MR. MOORE IN MANCHESTER SIR,—The discussion of a Henry Moore
bronze by Manchester City Council stirred you (March 12) to editorial comment. This comment leaves me uneasy. Is there any serious -harm done by an alderman puckishly associating the name of Christie with the torsos of murder as well as with those of art dealing ? Is a councillor to be pilloried for his view that this ' Draped Torso ' was " not exactly a thing of beauty " ? He may be wrong; he may ignore the aim of art styled Modern to discuss it in terms of beauty at all. Yet if he likes beauty and fails to find it, may he not say so unashamed ? One may not know much about drainage, but if to your nose a drain seems unhealthy you may say so, I hope, without technical qualifications. Drains at least have this in common with art, that most of us judge their health and worth with our senses—not by Knowing Much About them.
It seems an unsatisfactory though too common implication that art which is Modern must be cotton-woolled against crude re- actions of the uninitiated; that current vogues are gospel truth while beauty is staled and obsolete; that Art is to be approached with breath bated and head bowed; that a few Modern artists and critics know, and that we bught to know they know. it won't do; it won't do at all.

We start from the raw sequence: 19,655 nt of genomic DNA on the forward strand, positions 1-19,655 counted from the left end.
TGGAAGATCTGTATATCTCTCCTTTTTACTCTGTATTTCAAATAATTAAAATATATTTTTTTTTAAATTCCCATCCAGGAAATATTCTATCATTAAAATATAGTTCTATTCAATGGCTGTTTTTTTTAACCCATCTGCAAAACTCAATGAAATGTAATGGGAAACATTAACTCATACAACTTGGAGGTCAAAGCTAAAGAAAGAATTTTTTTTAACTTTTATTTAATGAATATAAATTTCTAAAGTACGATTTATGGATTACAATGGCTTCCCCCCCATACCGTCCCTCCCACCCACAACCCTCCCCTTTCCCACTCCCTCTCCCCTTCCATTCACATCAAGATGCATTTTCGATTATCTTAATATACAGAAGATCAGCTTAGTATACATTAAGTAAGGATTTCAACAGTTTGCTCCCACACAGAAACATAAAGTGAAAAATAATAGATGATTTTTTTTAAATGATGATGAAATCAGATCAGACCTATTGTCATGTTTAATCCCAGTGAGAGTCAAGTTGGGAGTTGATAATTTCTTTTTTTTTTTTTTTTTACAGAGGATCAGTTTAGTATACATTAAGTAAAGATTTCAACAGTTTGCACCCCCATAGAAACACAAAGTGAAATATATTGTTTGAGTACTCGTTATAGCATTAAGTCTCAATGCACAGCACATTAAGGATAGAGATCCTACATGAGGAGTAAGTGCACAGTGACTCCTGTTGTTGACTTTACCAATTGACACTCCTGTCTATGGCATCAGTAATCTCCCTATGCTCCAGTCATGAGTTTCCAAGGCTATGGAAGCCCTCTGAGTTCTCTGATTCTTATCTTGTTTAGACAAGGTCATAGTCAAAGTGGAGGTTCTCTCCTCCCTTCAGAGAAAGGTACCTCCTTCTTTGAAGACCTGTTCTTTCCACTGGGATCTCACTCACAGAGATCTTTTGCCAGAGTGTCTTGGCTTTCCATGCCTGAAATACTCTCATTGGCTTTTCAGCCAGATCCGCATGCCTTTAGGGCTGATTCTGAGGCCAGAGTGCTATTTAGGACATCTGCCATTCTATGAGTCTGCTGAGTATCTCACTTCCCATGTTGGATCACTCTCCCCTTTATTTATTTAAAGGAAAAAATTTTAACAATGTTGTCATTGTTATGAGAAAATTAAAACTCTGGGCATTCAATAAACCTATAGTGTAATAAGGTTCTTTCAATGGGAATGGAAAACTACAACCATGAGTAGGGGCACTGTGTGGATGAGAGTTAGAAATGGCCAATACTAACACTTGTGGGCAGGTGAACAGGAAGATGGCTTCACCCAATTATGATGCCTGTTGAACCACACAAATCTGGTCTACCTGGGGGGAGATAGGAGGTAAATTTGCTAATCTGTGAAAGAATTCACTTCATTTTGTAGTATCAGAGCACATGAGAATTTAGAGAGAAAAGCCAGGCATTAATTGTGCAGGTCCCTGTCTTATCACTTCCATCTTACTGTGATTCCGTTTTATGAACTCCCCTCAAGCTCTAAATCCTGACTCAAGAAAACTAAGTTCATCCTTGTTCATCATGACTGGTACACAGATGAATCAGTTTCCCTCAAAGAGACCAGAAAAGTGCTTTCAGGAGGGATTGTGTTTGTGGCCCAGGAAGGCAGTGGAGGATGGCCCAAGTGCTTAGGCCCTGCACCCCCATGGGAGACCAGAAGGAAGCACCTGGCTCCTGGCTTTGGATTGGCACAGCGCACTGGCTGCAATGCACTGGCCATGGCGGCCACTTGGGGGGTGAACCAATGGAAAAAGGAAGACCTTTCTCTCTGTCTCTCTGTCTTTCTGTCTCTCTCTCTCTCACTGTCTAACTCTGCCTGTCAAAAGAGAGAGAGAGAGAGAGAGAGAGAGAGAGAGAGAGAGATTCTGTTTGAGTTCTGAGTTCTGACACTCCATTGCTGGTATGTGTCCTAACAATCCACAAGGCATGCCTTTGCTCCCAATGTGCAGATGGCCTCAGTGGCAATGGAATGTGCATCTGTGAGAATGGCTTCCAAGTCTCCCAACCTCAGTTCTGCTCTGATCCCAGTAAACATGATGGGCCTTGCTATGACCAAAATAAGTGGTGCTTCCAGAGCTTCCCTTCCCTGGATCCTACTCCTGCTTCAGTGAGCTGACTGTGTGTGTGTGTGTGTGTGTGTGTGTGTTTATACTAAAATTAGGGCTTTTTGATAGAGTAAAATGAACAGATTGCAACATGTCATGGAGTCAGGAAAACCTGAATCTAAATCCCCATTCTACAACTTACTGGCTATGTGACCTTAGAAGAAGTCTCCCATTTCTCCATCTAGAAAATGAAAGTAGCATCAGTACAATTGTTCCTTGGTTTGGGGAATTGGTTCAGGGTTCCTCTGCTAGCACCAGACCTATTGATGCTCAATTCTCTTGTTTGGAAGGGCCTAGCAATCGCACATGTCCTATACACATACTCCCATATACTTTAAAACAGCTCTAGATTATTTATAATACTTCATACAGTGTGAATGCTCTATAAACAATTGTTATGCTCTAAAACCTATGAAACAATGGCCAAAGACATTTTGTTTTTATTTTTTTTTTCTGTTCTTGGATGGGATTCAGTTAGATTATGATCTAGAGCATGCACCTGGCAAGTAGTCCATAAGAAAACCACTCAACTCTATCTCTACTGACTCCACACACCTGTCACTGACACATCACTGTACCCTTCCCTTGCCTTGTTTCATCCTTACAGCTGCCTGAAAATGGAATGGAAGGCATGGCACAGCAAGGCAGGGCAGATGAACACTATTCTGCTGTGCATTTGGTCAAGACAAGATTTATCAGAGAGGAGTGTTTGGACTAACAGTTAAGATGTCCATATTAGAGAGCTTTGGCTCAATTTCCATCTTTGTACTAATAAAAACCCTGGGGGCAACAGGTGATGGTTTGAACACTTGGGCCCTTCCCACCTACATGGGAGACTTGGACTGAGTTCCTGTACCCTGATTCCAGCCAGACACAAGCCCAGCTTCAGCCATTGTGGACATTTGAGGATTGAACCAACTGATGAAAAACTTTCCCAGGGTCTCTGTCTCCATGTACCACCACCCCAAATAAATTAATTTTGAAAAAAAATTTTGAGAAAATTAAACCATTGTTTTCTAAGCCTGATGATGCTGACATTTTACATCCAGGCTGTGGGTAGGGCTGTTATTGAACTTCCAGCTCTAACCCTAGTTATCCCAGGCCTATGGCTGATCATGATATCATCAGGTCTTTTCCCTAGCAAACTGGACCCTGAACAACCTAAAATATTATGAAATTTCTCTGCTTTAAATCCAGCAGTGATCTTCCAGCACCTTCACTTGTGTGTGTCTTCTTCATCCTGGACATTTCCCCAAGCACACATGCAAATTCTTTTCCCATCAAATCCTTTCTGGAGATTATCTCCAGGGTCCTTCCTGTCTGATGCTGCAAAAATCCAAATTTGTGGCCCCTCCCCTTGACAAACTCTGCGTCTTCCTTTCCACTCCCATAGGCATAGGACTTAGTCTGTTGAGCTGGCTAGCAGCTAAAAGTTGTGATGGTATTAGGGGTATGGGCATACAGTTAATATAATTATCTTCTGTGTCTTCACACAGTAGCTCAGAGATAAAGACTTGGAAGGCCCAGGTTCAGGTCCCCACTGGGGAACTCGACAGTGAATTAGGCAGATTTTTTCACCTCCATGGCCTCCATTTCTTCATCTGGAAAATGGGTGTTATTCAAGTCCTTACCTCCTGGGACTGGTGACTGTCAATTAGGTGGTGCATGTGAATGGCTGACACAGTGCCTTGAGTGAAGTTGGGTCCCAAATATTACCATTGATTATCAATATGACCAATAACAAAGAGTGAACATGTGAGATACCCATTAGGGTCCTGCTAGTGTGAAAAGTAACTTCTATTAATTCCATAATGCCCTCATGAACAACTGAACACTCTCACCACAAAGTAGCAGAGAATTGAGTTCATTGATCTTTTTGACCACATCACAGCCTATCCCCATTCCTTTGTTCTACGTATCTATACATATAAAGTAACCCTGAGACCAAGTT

When Dame Edith Sitwell takes this line in her. realm of poetry she gets no such pro- tective wrapping—nor needs it. Novelists are left to content themselves with the library verdict. The theatre profits much more than it loses by direct popular reaction. Music? On the whole we are allowed to "know what we like " in music. Why not then in art 7 What service is done to any art by making it a preserve of experts ? The Modern, novel or experimental portion of current art work, if inherently viable, will suffer less from derision than from seclusion. Because it is news it is naturally magnified today by the art writers; but its magnifiers will be the first to fI9d newer news—tomorrow. How can we be more sure in magnification
than in derision ? Some time between the wars I talked over with a city art curator his roomful of then modern' work. " Now, frankly," I said, " which of these will survive for thirty years ?" He laughed at my sim- plicity. " Our cellars are closely packed with work not as old as that; you ask too much." I have been watching soon-forgotten vogues for half a century. In my teens I. " knew about" art with the incomparable assurance of an art student: now—" I do know what 1 like "—while I like it. And, please. I have said no word against Henry Moore.—Yours R. KINGSLEY READ
Abbots Morton, Worcs